Free agency hasn't yielded the Patriots much at the receiver position just yet. Maybe the draft is where they'll turn to find the size and speed they're looking for on the outside.
It's another loaded draft class at the position, and there will be capable options for Bill Belichick and Co. to pick from well into Day 3. Here we'll try to identify the best fits based on Belichick's draft history at the position.
Who Belichick has selected in the past could be best summed up by one adjective: freaky.
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The average outside-the-numbers player Belichick has drafted in the first four rounds has a 40-yard dash time of about 4.38 seconds, about a 6.87-second three-cone, approximately a 36.5-inch vertical, in the range of a 10-foot-4 broad jump and close to a 4.21-second short shuttle. None have measured shorter than 5-foot-11 or lighter than 198 pounds.
The average slot Belichick has drafted is a little slower (about a 4.46-second 40) and a little less explosive (36-inch vertical, 9-10 broad). But the average slot is also quicker (6.76-second three-cone, 4.06-second short shuttle). None have measured shorter than 5-foot-8 or 184 pounds.
In addition to checking up on all standard measurements, we'll also dig into Kent Lee Platte's Relative Athletic Score for some context on this year's receiver group. RAS factors in height, weight and speed numbers to generate a score for any player who has recorded enough data to qualify.
Why is RAS useful for our purposes, particularly when it comes to the Patriots and the receivers they've drafted over the last two decades? Belichick has taken receivers only with "elite" scores (RAS of 8.00 or higher) in the first four rounds of the draft.
Eleven of the 16 receivers drafted by the Patriots who qualified for an RAS score were "elite" scorers. (Brandon Tate, taken in the third round in 2009, did not qualify for an RAS score as he did not test prior to the draft.) And of the eight receivers Belichick has selected in the fifth, sixth and seventh rounds, three of them (including Julian Edelman) were "elite" scorers for Platte.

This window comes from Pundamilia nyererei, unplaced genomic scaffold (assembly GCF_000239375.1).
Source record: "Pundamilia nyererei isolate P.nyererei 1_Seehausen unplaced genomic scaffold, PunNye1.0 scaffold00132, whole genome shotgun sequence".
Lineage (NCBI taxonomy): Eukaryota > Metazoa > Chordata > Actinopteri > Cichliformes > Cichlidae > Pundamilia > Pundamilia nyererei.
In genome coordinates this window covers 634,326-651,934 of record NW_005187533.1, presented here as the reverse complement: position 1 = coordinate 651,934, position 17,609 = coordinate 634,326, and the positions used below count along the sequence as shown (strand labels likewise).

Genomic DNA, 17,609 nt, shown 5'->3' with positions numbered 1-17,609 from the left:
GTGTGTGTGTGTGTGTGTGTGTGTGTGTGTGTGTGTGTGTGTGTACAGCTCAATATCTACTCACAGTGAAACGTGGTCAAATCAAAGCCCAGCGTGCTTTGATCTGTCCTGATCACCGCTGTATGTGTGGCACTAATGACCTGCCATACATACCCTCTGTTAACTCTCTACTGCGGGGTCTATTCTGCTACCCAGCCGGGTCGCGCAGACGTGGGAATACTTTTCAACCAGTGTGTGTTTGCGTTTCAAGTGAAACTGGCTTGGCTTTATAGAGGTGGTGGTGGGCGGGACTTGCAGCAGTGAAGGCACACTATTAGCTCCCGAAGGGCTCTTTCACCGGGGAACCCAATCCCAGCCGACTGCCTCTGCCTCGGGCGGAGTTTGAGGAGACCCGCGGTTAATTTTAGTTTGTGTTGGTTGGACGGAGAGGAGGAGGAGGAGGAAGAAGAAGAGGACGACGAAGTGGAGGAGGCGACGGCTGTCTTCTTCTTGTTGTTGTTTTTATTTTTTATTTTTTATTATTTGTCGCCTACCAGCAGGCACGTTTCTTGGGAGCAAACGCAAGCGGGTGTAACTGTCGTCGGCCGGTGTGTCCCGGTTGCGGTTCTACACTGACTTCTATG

Christian Watson, North Dakota State, 6-foot-4, 208 pounds
There simply is not a box -- from a physical standpoint -- that Watson doesn't check. He was arguably the freakiest athlete at this year's combine when looking at this position, with a 4.36-second 40, a 38.5 vertical and a 11-4 broad jump. He scored a perfect 10.0 in Platte's RAS system, and his closest comparison from an RAS perspective is Julio Jones. He's coming from a smaller program, and he's viewed as relatively raw as a prospect, but he had a strong week at the Senior Bowl and would certainly give the Patriots a threat on the outside for whom opposing defenses would have to account.
Alec Pierce, Cincinnati, 6-foot-3, 211 pounds
If it hadn't been for Watson and a few other ridiculous showings in Indianapolis, Pierce likely would've received more buzz. He did nothing but himself, though, with a 40.5-inch vertical and a 10-9 broad jump, proving himself to be an explosive athlete. His 4.41 40 time was electric, helping contribute to an elite 9.80 RAS score. Having lettered in volleyball and track in high school, Pierce is a well-rounded athlete with an ability to go up and make contested catches down the field. He may not be a big-time separator with his route-running, but he has the size and speed to provide the Patriots what they're looking for outside the numbers. And he'll block, which you know Bill Belichick will appreciate.
Treylon Burks, Arkansas, 6-foot-2, 225 pounds
We have our first outlier on the list. Burks has plenty of size to play on the outside for the Patriots. His testing? Sub-par. Across the board. His 40 time came in at 4.55 seconds. His vertical, at his pro day, was satisfactory at 35.5 inches. But his broad jump (10-2) and three-cone time (7.28 seconds) were low. But he's still viewed by scouts as a player with good speed. He played heavier than his listed 225 pounds late last season and had to shed weight, which may have hampered some of his testing results, but the film shows a dynamic athlete with good size. A first-team All-SEC honoree -- someone who ran away from the uber-talented Alabama secondary last season -- he has plenty of athleticism to be on New England's radar.